Reclamation is required by the state, and forces mining companies to "fix" the area after a mine is closed. Companies are required to supply bond money to the state so if a mining company were to "disappear," the land would still be reclaimed.

"The idea is to never be left with just a pit, piles of tailings, all that, like the way things were done in the past," Seitz said. "Under the normal law, if things go the way they should, we could complete 35 years of mining and either ask for a permit to do more, or implement the reclamation plan and pay for that. If that doesn't go as planned, the state would still be able to do the reclamation here."

Another issue is raised by the draft. Iron County wants to have a reclamation plan, just like the state, and also requires similar bonding. This could cause a potential conflict on how to reclaim the land, and would require G-Tac to pay twice for two different results, at the state and local levels.

Finances and operation

One provision of the draft includes an "open checkbook" aspect, according to Seitz. The provision says after an initial deposit of $100,000 is given to the county, if the account balance goes below $50,000, the mining company has to make another deposit of $50,000 within 15 days.

The payments would take place during the duration of the mine (an estimated 35 years) and for an additional 10 years after the mine closed.

"The county can spend whatever it wants and all we can say about it is, 'Here's your check for $50,000,'" Seitz said.

Ashland County and the town of Anderson have similar provisions in their ordinances.

A provision also asks for hours of operation for the mine. Seitz said it could possibly cause the hours to be limited. "If you say the hours of operation are going to be 12 hours a day instead of 24, at the minimum, you've cut employment for the project in Iron County by half," he said.

The mine would need to run 24 hours a day, seven days week because of the climate conditions in the area, according to Seitz.

"If you turn off this machinery in below zero weather, it will not start again," Seitz said. "A conveyor belt that has been turned off will have the material on the conveyor freeze in place and break when you start it. It's critical that this process keeps going."

The town of Anderson's ordinance limits operations to 12 hours a day.

Other concerns

Another provision deals with the county accessing the mine site from "time to time" to inspect mining operations.

According to Seitz, the site will be open to inspection, but the provision does not include a limitation based on proprietary reasons.

"If the DNR comes on to inspect, some of the things they look at are proprietary," Seitz said. "Other corporations pay a lot of money to see how you are operating, if your processors are better than theirs or if you are competitively better so they can steal your ideas. The state recognizes that."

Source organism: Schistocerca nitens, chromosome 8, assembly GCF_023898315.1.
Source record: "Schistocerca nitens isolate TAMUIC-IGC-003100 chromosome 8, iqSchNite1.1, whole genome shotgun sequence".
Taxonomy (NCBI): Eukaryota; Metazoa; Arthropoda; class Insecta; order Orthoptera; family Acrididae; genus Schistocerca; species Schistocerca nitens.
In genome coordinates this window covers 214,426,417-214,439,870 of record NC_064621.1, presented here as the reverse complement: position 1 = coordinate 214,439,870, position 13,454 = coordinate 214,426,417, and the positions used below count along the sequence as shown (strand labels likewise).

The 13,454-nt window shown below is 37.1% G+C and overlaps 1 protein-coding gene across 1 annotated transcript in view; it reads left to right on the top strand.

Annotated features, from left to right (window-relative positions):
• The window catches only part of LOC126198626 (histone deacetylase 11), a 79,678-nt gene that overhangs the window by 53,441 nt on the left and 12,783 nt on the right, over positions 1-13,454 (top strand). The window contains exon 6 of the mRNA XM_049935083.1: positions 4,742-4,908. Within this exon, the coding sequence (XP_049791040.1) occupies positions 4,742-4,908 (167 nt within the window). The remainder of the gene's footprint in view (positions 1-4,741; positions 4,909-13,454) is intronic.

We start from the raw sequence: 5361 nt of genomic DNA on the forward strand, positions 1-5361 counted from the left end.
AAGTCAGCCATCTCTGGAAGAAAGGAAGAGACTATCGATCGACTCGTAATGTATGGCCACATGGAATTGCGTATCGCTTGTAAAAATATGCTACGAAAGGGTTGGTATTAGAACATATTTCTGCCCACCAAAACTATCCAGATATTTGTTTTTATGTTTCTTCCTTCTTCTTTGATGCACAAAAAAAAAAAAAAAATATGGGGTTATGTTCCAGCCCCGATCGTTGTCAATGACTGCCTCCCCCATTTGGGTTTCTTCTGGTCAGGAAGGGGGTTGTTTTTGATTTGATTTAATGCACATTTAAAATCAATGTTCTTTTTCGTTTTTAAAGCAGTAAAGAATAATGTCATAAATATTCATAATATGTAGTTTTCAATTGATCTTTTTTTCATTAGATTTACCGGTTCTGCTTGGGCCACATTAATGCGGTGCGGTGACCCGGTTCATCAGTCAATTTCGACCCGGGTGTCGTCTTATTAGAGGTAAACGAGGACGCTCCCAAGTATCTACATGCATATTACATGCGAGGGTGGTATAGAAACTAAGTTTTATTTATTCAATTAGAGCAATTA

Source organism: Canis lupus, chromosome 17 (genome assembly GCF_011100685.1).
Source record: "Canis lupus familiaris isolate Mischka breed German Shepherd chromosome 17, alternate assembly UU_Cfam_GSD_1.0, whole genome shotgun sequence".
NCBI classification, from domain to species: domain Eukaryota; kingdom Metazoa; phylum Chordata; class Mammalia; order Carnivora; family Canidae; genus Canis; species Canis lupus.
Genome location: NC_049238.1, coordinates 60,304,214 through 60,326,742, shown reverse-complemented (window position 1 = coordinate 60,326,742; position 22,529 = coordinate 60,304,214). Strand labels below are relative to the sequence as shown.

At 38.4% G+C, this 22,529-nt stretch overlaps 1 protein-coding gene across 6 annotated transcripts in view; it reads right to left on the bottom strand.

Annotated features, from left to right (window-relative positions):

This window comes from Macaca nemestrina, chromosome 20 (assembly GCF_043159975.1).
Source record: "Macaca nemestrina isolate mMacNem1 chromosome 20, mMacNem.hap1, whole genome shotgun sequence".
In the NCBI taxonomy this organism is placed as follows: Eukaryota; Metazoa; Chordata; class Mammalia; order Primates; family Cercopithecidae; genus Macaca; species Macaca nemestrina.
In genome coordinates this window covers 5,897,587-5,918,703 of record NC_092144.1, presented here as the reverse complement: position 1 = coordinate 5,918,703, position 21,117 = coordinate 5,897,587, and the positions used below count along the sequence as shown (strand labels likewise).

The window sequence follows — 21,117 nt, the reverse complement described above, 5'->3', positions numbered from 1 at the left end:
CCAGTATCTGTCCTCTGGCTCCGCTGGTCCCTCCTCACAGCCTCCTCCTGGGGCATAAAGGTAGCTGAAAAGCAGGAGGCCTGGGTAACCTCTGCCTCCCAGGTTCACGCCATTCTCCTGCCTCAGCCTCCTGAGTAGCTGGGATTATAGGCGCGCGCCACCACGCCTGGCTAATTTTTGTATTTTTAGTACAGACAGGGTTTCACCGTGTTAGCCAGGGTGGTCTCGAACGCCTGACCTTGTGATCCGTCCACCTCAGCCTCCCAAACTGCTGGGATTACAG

DNR inspections are not public, except for the results of the inspection, however the provision "grants the county, its officers, employees, agents, consultants, contractors and representatives the applicant's consent and permission to enter, from time to time" for the purpose of "inspecting, measuring, testing, gathering, sampling, photographing, assessing and monitoring."

The concern is with people taking photographs of equipment.

"If they come in and take photos of a piece of equipment that works differently from others, it becomes public record, anyone can have it. There is no protection for us for proprietary issues," Seitz said.

A final concern is the definition of the actual mine site. According to the state and federal government, the mine site is 3.5 miles long, while the ordinance in Iron County has it listed as 22 miles.

The concern lies with the number of reports that would have to be submitted at each level, dealing with the mine site, whatever definition it may be.

"When we have to answer questions for the DNR, it's 3.5 miles that we focus on," Seitz said. "For the county, it's a much larger stretch."

The actual mining site consists of 3,122 acres that will be disturbed by the project, and 2,692 are in Iron County.

"The most important thing is that the county board has been very supportive of responsible mining, and we would hope that they would take the time to develop an ordinance that both protects the interest of Iron County and encourages a mine to Iron County," Seitz said.

"We understand this is part of the process and this has been a positive relationship and will continue to be a positive relationship. We just need everyone to understand the impacts of this potential ordinance," Seitz said.